technological jobs; the saturation and overvaluation and higher
    property taxes associated with the Real Estate South Sea Tulip
    industry; the narrowing of long and short term interest rate spreads
    decreasing lenders’ profitability; the recent bolus of bankruptcy
    fillings; the massive current account deficits whose continuation is
    wholly dependent on the cash strapped American consumer and his now
    cresting housing valuation debit card; the sharply falling consumer
    sentiment and general confidence in the future; the empty sales rooms
    of American automobile distributors; the mass of hopelessly insolvent
    corporate and city pension plans; the overly generous entitlement
    programs whose sustainability are squarely based on continued consumer
    borrowing and spending and a lower paying service economy to maintain
    future GDP growth; the recent ongoing derivative dealer debacle which
    is but the tip of the iceberg, and the historically low cash reserves
    in mutual funds. How could anyone miss the ongoing macroeconomic data
    occurring in our ENRON nation?

    The primary equity value devolution can be viewed in two fractal
    manners: one, a declining growth fractal sequence with an ideal
    pattern of x/2.5x/2.5x and two, an inverse growing or growth of decay
    fractal sequence of x/2-2.5x/x-2x.

    As of Sunday 16 October 2005:

    The current best estimation of the former declining fractal growth
    sequence is 19/43 of 47-48/47-48 days. The first 19 days includes the
    3 August Wilshire high.

    The current best estimation of the latter inverse growth of decay
    sequence is 10 of 10-12/25-30/16-22 days.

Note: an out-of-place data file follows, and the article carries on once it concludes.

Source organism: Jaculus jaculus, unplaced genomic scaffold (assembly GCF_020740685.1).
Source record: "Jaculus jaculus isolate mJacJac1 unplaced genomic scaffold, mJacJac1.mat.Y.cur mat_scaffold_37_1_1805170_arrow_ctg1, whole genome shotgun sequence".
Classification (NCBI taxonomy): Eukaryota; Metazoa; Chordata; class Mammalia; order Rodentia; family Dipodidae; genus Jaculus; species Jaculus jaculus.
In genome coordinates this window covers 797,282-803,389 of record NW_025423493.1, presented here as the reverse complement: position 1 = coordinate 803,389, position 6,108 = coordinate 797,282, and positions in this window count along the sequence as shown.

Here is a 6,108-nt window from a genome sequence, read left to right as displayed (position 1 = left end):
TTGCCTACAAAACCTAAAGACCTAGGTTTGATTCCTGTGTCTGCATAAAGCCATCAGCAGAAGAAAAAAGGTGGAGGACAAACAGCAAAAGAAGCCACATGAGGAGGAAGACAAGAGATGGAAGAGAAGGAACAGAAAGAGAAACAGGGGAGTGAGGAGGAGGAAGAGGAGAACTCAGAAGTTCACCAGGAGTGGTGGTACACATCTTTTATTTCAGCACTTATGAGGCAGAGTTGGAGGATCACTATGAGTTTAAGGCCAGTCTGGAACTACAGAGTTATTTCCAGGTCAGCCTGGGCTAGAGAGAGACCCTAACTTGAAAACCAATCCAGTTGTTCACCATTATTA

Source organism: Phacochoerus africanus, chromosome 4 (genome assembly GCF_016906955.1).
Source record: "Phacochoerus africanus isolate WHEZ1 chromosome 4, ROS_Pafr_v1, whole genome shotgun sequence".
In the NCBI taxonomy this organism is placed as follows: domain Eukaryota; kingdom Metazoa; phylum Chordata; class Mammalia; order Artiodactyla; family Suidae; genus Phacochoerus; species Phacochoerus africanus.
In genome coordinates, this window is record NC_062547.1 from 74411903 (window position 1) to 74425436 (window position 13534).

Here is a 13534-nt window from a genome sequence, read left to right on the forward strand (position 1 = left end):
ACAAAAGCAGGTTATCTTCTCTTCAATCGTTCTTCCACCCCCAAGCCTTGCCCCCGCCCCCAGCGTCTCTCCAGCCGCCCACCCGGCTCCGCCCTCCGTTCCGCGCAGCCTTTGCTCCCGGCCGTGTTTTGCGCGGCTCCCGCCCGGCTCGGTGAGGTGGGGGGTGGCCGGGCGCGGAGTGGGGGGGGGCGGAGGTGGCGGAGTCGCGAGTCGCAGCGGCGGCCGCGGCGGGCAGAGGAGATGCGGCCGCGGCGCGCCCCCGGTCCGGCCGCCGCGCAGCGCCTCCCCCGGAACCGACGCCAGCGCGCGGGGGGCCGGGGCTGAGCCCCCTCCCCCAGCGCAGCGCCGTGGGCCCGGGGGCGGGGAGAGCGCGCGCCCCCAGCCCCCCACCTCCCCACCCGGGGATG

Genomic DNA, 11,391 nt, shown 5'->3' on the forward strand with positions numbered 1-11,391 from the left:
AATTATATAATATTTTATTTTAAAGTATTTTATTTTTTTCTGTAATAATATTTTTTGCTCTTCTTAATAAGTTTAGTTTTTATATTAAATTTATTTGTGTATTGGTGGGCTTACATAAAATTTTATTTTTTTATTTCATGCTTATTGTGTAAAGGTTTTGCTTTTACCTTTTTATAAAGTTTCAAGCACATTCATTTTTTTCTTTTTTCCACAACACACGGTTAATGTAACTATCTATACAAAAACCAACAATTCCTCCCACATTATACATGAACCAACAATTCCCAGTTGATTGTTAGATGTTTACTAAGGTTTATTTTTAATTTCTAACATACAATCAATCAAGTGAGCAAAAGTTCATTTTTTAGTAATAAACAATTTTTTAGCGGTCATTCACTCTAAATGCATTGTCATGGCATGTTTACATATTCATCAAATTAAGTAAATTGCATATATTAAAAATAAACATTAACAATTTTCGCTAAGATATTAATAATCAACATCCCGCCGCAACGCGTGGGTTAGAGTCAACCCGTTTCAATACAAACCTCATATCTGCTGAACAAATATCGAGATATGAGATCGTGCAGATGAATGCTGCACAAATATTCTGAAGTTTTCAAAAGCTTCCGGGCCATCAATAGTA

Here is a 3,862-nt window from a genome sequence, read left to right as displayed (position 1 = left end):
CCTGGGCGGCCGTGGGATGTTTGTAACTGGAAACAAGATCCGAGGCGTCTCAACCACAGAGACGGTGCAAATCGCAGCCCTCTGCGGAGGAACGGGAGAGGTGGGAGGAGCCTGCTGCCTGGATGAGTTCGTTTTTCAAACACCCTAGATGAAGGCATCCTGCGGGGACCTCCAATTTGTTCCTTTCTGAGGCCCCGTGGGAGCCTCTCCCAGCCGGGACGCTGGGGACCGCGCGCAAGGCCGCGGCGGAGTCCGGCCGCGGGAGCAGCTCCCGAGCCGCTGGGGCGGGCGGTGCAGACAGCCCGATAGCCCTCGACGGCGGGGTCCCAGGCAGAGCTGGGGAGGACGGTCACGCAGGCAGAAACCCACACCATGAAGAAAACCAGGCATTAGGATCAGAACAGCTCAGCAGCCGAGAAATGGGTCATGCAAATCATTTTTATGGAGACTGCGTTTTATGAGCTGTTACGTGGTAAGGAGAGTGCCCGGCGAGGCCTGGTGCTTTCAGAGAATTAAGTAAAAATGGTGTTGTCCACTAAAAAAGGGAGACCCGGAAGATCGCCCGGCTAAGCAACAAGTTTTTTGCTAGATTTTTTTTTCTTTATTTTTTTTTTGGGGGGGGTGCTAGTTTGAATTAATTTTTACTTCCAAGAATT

Gary Lammert

  6. David Silb commented on Oct 17

    Wow Gary. That’s a load of data. Should I short everything? But I’d like to know more about this “Nonlinearity” in macro economics. I have never heard of it before. You put forth some interesting points, while seeming to miss some others as well. What do you think it would take to reach an equilibrium again? In your scenerio things look really bleak. I do not disagree with all of it. I just think you point out an obvious disequalibrium in the economy.


    As in the immortal words of Chuck Palahniuk:

    “On a long enough time line, the survival rate for everyone drops to zero.” Movie FightClub (1998)

  7. David Andrew Taylor commented on Oct 18

    I think Tim did a great thing here. But, I see things a bit differently. There has been a huge bandwagon of bloggers taking stabs at the mainstream media regarding their stance on the core rate. I’m taking a position that the core rate is equally as important as the headline AND Tim’s new inflation indicator. All three components should be viewed equally as they tell an important story. Energy prices are almost collapsing from their highs a few weeks ago. This will have a noticable effect on the headline. What the core tells us is that what inflation is there (from energy), hasn’t crept into other elements of the economy. So, if energy price fall, then the headline should fall as well, leaving the core to inch up at a normal moderate pace. From there, I’ve asked Tim what he thinks the effects of Greenspan’s cleaning up his mess of overly-loose money supply is going to have on his “inflation rate” for home ownership going forward now that interest rates are rising to normal? Perhaps you can shed some light on this.

    p.s. I can’t believe someone actually said you made a “rookie mistake”. Granted, you’ve only been doing this economics thing, what… about a month or so?